The Quirkiness of Human
Although he never took an economics course, Princeton psychologist
Daniel Kahneman received the Nobel Prize in economic sciences in
2002. The award recognized Kahneman’s life-long work in integrating
psychological research and economic science. His work showed economists
how people don’t always make reasoned choices, over-turning
long held views and opening up a new field of research.
Kahneman has studied the importance of context in decision-making
and the shortcuts people take ever since the 1970’s, when
he began publishing his groundbreaking work with the late Amos Tversky.
His findings on the psychological motives that determine decisions
have implications for economists, especially in areas such as individual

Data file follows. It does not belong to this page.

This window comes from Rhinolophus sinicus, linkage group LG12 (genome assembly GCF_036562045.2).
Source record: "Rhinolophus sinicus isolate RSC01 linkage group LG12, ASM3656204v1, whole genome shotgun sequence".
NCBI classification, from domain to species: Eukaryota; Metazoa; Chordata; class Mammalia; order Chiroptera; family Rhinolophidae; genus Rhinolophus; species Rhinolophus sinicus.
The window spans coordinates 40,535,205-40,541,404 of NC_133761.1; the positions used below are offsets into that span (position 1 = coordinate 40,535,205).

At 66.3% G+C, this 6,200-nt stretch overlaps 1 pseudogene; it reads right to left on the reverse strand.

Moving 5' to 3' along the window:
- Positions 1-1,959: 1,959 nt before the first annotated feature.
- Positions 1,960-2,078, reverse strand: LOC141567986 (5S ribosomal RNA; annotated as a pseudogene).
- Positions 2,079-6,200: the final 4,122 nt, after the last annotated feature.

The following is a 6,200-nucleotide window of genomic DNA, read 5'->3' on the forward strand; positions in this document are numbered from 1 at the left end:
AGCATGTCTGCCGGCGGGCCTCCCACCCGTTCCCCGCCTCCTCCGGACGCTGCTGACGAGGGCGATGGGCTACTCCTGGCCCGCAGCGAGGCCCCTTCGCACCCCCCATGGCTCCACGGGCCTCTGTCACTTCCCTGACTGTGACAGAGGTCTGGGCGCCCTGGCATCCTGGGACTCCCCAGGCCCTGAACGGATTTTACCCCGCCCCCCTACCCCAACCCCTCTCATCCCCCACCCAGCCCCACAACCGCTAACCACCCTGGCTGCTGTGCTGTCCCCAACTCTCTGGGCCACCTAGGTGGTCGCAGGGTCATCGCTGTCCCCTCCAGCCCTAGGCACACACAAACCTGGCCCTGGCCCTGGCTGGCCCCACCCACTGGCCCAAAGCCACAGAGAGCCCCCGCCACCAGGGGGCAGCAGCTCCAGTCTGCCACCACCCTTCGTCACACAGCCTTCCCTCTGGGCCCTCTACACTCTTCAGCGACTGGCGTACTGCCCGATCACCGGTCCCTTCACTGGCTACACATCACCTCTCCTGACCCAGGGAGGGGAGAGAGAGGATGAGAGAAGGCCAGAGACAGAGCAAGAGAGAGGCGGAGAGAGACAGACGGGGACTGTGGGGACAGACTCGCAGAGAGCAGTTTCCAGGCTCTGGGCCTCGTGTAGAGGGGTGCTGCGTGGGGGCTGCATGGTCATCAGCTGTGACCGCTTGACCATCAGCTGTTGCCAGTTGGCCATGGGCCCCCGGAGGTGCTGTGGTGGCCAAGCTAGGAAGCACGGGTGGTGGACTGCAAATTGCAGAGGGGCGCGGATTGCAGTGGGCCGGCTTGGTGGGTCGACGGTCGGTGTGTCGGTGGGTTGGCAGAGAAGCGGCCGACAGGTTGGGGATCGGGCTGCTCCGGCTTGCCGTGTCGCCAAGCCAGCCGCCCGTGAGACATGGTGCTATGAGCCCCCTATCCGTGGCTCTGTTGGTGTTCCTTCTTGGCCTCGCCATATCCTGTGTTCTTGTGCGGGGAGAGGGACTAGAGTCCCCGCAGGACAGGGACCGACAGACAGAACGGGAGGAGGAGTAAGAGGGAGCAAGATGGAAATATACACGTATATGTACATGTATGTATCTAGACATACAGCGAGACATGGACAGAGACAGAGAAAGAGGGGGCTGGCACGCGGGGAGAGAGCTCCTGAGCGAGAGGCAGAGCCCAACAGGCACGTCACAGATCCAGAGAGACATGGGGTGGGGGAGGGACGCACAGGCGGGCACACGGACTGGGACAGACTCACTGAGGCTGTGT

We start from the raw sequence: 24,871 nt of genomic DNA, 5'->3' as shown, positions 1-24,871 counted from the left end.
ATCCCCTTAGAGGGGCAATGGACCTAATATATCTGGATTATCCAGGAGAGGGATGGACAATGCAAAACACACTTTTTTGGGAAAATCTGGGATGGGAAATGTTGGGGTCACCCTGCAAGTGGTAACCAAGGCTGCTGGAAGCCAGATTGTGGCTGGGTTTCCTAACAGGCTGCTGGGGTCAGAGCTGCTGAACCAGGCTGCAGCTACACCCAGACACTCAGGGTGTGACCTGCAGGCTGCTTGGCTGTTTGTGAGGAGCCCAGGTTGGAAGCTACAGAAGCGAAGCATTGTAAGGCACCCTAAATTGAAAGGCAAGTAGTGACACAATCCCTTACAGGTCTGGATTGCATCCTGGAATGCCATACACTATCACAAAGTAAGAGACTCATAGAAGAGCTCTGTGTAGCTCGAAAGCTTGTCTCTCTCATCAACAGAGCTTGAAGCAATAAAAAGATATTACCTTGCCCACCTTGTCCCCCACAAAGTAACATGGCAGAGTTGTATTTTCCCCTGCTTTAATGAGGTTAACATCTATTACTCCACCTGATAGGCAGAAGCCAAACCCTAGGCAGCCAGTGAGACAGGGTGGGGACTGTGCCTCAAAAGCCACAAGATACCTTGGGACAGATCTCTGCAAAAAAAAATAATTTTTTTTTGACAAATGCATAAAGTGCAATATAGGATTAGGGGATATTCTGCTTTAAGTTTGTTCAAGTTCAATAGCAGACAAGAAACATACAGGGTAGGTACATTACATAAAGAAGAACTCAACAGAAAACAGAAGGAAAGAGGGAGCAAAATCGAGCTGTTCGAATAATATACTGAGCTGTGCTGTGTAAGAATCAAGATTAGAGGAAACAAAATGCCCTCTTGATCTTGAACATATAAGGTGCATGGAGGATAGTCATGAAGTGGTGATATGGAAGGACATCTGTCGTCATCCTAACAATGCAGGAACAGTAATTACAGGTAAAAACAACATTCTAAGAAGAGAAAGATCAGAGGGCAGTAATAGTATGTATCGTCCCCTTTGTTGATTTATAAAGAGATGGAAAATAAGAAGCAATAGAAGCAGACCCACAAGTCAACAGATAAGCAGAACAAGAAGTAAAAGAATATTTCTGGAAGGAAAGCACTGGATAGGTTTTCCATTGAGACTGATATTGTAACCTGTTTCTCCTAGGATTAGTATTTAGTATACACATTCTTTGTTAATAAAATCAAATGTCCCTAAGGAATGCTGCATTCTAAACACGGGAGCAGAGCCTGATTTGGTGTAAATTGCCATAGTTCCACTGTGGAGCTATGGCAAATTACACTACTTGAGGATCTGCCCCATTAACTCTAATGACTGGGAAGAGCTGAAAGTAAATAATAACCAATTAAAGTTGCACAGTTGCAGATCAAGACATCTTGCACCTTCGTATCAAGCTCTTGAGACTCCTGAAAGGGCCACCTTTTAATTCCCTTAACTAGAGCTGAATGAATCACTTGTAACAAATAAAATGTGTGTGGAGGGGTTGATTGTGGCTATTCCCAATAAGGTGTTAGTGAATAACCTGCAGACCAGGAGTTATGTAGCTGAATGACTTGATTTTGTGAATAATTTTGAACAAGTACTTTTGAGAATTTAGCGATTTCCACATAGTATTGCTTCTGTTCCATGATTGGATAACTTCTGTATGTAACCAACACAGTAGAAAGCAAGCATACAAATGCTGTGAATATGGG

savings behavior or participation in the stock market.
Kahneman and Tversky's landmark paper on decision-making under circumstances
where there is uncertainty was published in Econometrica
in 1979. Prior to this publication, economists assumed humans made
rational decisions. Economics was also a non-experimental science
that relied on real-world observations. Today, largely because of
Kahneman’s work, experimental economics is burgeoning.
Kahneman notes that his research has had a wide impact because his
paper was published in an economics rather than a psychology journal.
“It legitimized a certain approach to thinking about decision-making,
which eventually, through the work of other economists, became influential
in economics itself,” he says.
In an article based on his Nobel Prize lecture, published in American
Psychologist (September, 2003), Kahneman reviews studies on
intuitive judgment and decision- making in the context of two related
concepts. These are accessibility (the ease with which thoughts
come to mind) and the distinction between effortless intuition and
His paper shows how the psychology of judgment and the psychology
of choice share basic principles, once again drawing together lines
of research that are usually studied separately.